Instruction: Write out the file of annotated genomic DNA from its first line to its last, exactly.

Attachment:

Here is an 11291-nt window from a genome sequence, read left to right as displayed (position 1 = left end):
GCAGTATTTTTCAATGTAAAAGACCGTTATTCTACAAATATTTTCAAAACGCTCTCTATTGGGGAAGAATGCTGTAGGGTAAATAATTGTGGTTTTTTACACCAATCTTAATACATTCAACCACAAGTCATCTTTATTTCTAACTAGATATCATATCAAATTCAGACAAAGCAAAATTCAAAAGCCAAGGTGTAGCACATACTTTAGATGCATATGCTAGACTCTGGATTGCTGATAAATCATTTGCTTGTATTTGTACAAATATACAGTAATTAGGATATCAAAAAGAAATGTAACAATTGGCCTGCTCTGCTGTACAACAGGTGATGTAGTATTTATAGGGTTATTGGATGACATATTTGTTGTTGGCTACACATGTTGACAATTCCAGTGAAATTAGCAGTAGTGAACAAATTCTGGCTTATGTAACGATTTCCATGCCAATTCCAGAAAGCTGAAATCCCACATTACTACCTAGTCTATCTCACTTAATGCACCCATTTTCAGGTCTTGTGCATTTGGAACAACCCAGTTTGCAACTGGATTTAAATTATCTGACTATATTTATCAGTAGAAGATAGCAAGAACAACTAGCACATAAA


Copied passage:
Here is an 11291-nt window from a genome sequence, read left to right as displayed (position 1 = left end):
GCAGTATTTTTCAATGTAAAAGACCGTTATTCTACAAATATTTTCAAAACGCTCTCTATTGGGGAAGAATGCTGTAGGGTAAATAATTGTGGTTTTTTACACCAATCTTAATACATTCAACCACAAGTCATCTTTATTTCTAACTAGATATCATATCAAATTCAGACAAAGCAAAATTCAAAAGCCAAGGTGTAGCACATACTTTAGATGCATATGCTAGACTCTGGATTGCTGATAAATCATTTGCTTGTATTTGTACAAATATACAGTAATTAGGATATCAAAAAGAAATGTAACAATTGGCCTGCTCTGCTGTACAACAGGTGATGTAGTATTTATAGGGTTATTGGATGACATATTTGTTGTTGGCTACACATGTTGACAATTCCAGTGAAATTAGCAGTAGTGAACAAATTCTGGCTTATGTAACGATTTCCATGCCAATTCCAGAAAGCTGAAATCCCACATTACTACCTAGTCTATCTCACTTAATGCACCCATTTTCAGGTCTTGTGCATTTGGAACAACCCAGTTTGCAACTGGATTTAAATTATCTGACTATATTTATCAGTAGAAGATAGCAAGAACAACTAGCACATAAA